Addiction is a complex disease affecting the brain and the body that involves compulsive use of one or more substances despite negative consequences. Addiction disrupts the parts of the brain that are responsible for judgment, memory, reward, and motivation. Addiction results in serious health and social consequences, damaging various body systems as well as families, relationships, jobs, and communities. Chemical dependency is defined as a disease by most medical associations, including the American Medical Association, the World Health Organization, and the American Society of Addiction Medicine. Like other chronic diseases, addiction is caused by a combination of environmental, behavioral, and biological factors. Over time, addiction changes the functioning of both the brain and the body. If left untreated, addiction becomes more disabling, severe, and life-threatening. In 1956, the American Medical Association classified alcohol abuse as an illness, and ten years later, it was classified as a disease. In 1974, the American Medical Association classified drug abuse as a disease. The disease model of addiction describes addiction as a chronic, progressive, and fatal disease with biological, genetic, neurological, and environmental origins.
Addiction is a brain disease that is characterized by altered brain structure and functioning. These brain abnormalities cause people to become addicted to substances once exposure occurs. This model considers addiction to be irreversible once acquired. Recovery from substance abuse involves developing and maintaining complete abstinence because abstinence arrests the disease. Once arrested, the disease of addiction is not absent, but dormant. Addiction was once considered and still is by some people, a moral weakness. Thankfully, due to decades of research, the disease model of addiction was developed. Not everyone agrees with the disease model though. Some people still argue that addiction is a bad habit that can be “unlearned.” We know that only a small percentage of people who experiment with drugs become addicted. Research shows that the brains of those who become addicted are often genetically and neurologically different before drug use even begins. Environmental influences, such as how a person was raised, can also affect the onset and course of addiction.
When basic needs such as hunger and thirst are satisfied, people feel pleasure. These feelings of pleasure are caused by the release of certain chemicals in the brain. Most addictive substances cause the brain to release high levels of these same chemicals that are associated with pleasure or reward. Over time, continued release of these chemicals causes changes in the regions of the brain associated with reward, memory, and motivation. The addicted individual may experience intense cravings for the addictive substance and continue to use it despite the harmful consequences. He or she will also prefer the substance to other healthy pleasures and may lose interest in normal activities. In many cases, addiction can cause a person to stop caring about their own well-being or survival. Although the initial decision to use substances are a person’s free choice and decision, once the brain has been changed by addiction, that choice and willpower becomes impaired. One of the most defining symptoms of addiction is the loss of control over using substances. These changes that occur in the brain can remain for a long time, even after the individual stops using substances.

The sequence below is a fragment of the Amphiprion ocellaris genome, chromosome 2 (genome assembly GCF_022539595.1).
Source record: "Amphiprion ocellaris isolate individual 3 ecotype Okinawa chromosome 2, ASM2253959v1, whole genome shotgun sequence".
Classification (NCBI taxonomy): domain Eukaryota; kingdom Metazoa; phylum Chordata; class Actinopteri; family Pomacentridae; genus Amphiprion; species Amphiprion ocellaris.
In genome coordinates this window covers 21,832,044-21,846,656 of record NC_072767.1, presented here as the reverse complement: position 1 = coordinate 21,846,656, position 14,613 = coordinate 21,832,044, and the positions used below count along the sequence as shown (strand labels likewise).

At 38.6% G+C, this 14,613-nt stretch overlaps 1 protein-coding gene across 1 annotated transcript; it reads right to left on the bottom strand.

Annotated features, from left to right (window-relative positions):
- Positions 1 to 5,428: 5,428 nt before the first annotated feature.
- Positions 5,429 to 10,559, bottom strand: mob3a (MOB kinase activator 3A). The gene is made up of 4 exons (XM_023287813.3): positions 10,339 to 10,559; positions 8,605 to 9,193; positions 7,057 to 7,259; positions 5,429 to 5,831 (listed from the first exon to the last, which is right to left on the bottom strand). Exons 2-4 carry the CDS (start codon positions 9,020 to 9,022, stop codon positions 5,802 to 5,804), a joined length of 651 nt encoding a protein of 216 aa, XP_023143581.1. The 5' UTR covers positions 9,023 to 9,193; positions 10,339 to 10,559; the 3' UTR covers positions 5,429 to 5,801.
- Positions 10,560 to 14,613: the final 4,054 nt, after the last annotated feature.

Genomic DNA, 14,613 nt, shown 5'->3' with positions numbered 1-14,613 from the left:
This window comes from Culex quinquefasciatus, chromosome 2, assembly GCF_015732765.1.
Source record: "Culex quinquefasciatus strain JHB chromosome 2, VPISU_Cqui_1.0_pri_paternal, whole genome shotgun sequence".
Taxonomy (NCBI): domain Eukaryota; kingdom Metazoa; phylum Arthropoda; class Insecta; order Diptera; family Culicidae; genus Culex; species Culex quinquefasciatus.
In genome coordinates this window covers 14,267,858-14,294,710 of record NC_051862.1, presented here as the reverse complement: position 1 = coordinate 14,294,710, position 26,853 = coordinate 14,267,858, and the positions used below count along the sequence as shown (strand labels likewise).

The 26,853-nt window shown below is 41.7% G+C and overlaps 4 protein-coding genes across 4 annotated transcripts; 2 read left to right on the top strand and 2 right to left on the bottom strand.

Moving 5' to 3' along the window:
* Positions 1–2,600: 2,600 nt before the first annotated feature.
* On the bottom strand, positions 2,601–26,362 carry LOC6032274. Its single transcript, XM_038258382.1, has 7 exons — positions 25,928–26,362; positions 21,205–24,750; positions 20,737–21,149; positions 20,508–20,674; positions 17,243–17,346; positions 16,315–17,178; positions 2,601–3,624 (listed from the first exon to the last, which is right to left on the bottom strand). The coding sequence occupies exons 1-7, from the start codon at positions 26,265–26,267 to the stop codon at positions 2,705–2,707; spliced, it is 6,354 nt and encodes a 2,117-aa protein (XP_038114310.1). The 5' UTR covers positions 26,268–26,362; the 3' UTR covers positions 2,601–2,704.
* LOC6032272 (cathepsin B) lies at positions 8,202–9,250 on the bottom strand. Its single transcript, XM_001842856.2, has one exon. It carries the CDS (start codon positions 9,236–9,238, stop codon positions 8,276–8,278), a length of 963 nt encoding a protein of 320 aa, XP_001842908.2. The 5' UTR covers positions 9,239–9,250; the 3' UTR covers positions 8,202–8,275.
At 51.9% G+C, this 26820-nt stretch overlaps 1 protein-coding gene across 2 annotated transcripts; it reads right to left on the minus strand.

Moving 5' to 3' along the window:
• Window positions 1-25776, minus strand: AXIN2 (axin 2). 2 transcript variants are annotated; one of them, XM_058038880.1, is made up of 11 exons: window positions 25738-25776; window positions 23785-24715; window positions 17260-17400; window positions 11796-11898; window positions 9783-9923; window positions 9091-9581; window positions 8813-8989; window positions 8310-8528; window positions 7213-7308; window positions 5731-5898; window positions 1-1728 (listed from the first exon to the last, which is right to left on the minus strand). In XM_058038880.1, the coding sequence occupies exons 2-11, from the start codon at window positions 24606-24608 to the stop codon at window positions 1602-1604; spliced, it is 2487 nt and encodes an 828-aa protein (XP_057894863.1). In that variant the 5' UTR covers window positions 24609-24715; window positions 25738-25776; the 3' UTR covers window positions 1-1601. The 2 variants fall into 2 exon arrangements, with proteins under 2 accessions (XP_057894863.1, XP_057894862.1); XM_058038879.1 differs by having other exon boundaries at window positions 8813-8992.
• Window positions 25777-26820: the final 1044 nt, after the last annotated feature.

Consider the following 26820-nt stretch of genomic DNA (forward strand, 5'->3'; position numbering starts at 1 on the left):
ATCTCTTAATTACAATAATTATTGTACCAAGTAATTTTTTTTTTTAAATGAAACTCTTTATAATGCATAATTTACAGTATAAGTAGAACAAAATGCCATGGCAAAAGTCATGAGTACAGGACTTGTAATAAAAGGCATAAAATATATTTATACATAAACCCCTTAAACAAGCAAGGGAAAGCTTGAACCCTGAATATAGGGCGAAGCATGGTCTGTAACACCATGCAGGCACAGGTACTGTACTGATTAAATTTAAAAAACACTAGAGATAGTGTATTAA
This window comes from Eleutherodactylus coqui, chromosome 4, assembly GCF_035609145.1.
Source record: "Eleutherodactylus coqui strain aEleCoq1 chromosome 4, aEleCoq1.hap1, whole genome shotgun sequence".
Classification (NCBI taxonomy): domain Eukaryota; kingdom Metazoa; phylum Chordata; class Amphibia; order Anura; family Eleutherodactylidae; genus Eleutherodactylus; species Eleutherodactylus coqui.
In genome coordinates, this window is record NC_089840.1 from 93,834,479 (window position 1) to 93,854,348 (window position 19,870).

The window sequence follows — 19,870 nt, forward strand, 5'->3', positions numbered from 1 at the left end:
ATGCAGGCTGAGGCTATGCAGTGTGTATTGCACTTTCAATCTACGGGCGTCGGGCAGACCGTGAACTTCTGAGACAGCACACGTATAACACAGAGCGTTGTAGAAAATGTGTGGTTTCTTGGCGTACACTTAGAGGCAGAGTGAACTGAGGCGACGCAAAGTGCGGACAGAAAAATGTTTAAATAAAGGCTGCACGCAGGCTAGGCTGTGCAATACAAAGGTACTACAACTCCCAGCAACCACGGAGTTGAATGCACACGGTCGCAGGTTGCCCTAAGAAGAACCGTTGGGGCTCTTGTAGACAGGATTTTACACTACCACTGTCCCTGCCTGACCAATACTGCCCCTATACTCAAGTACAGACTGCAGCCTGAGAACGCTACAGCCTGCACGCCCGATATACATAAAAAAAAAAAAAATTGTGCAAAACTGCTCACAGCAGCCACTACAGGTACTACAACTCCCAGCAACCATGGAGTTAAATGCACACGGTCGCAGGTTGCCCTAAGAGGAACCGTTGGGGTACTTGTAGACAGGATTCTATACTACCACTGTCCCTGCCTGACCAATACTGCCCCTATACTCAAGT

Chronic disease is a long-lasting medical condition that can be controlled or managed, but not cured. Addiction is a progressive, relapsing disease that requires intensive treatments and continuing care and monitoring. Even the most severe, chronic forms of addiction can be manageable and reversible, usually with long-term treatment and continued support. Like type II diabetes, cancer, and cardiovascular disease, addiction is a chronic disease. Like other chronic diseases, addiction has a tendency to run in families, has an onset and course that is influenced by environmental conditions and behavior, and has the ability to respond to the appropriate treatment, which often involves long-term lifestyle modifications.
At Nishan Rehab, we believe in the disease model of addiction. We recognize that our clients are dealing with a chronic, progressive, and potentially fatal disease. This is why we are so dedicated to helping clients detox safely and comfortably through our medically-supervised detox. Our compassionate and experienced team of staff members is comprised of medical doctors, nurses, psychiatrists, and addiction specialists. All of us at Nishan Rehab are committed to helping you detox safely, so you can be in the right frame of mind for further addiction treatment. Detox is an important first step towards reclaiming your life. For more information on our detox and how we can help you and your loved one, reach out to us today at 0300-2255606.
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